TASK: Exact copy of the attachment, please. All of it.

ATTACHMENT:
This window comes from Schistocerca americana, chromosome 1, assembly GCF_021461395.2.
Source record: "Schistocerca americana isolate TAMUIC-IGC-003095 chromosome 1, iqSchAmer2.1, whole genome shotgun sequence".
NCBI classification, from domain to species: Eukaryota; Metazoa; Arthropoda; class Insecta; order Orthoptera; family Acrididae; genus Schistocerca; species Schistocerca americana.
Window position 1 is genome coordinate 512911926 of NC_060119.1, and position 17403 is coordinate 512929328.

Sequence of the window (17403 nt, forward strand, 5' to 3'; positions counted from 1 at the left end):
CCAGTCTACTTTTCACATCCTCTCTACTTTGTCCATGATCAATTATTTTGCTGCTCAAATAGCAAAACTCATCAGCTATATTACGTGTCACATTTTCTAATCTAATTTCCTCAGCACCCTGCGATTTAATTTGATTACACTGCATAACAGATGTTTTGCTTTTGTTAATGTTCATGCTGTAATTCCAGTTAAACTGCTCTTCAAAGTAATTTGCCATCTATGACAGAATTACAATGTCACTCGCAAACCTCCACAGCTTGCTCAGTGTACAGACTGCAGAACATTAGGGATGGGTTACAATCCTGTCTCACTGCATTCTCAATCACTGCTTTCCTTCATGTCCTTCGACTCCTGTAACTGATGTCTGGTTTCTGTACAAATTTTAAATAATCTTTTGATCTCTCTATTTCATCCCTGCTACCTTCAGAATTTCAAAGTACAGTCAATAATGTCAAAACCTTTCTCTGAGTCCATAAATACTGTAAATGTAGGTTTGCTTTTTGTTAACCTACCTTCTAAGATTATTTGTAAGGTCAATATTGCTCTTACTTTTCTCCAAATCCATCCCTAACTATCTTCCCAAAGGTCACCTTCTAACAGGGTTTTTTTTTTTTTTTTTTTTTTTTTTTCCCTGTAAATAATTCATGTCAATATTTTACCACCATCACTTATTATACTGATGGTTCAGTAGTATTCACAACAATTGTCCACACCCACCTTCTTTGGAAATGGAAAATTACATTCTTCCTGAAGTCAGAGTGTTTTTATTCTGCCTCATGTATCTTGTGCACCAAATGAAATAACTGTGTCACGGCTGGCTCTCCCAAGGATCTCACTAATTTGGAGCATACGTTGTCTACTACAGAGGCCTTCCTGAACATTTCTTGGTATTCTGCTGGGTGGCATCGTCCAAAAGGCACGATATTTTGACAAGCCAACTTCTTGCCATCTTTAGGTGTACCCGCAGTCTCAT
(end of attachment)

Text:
This window comes from Schistocerca americana, chromosome 1, assembly GCF_021461395.2.
Source record: "Schistocerca americana isolate TAMUIC-IGC-003095 chromosome 1, iqSchAmer2.1, whole genome shotgun sequence".
NCBI classification, from domain to species: Eukaryota; Metazoa; Arthropoda; class Insecta; order Orthoptera; family Acrididae; genus Schistocerca; species Schistocerca americana.
Window position 1 is genome coordinate 512911926 of NC_060119.1, and position 17403 is coordinate 512929328.

Sequence of the window (17403 nt, forward strand, 5' to 3'; positions counted from 1 at the left end):
CCAGTCTACTTTTCACATCCTCTCTACTTTGTCCATGATCAATTATTTTGCTGCTCAAATAGCAAAACTCATCAGCTATATTACGTGTCACATTTTCTAATCTAATTTCCTCAGCACCCTGCGATTTAATTTGATTACACTGCATAACAGATGTTTTGCTTTTGTTAATGTTCATGCTGTAATTCCAGTTAAACTGCTCTTCAAAGTAATTTGCCATCTATGACAGAATTACAATGTCACTCGCAAACCTCCACAGCTTGCTCAGTGTACAGACTGCAGAACATTAGGGATGGGTTACAATCCTGTCTCACTGCATTCTCAATCACTGCTTTCCTTCATGTCCTTCGACTCCTGTAACTGATGTCTGGTTTCTGTACAAATTTTAAATAATCTTTTGATCTCTCTATTTCATCCCTGCTACCTTCAGAATTTCAAAGTACAGTCAATAATGTCAAAACCTTTCTCTGAGTCCATAAATACTGTAAATGTAGGTTTGCTTTTTGTTAACCTACCTTCTAAGATTATTTGTAAGGTCAATATTGCTCTTACTTTTCTCCAAATCCATCCCTAACTATCTTCCCAAAGGTCACCTTCTAACAGGGTTTTTTTTTTTTTTTTTTTTTTTTTTTCCCTGTAAATAATTCATGTCAATATTTTACCACCATCACTTATTATACTGATGGTTCAGTAGTATTCACAACAATTGTCCACACCCACCTTCTTTGGAAATGGAAAATTACATTCTTCCTGAAGTCAGAGTGTTTTTATTCTGCCTCATGTATCTTGTGCACCAAATGAAATAACTGTGTCACGGCTGGCTCTCCCAAGGATCTCACTAATTTGGAGCATACGTTGTCTACTACAGAGGCCTTCCTGAACATTTCTTGGTATTCTGCTGGGTGGCATCGTCCAAAAGGCACGATATTTTGACAAGCCAACTTCTTGCCATCTTTAGGTGTACCCGCAGTCTCAT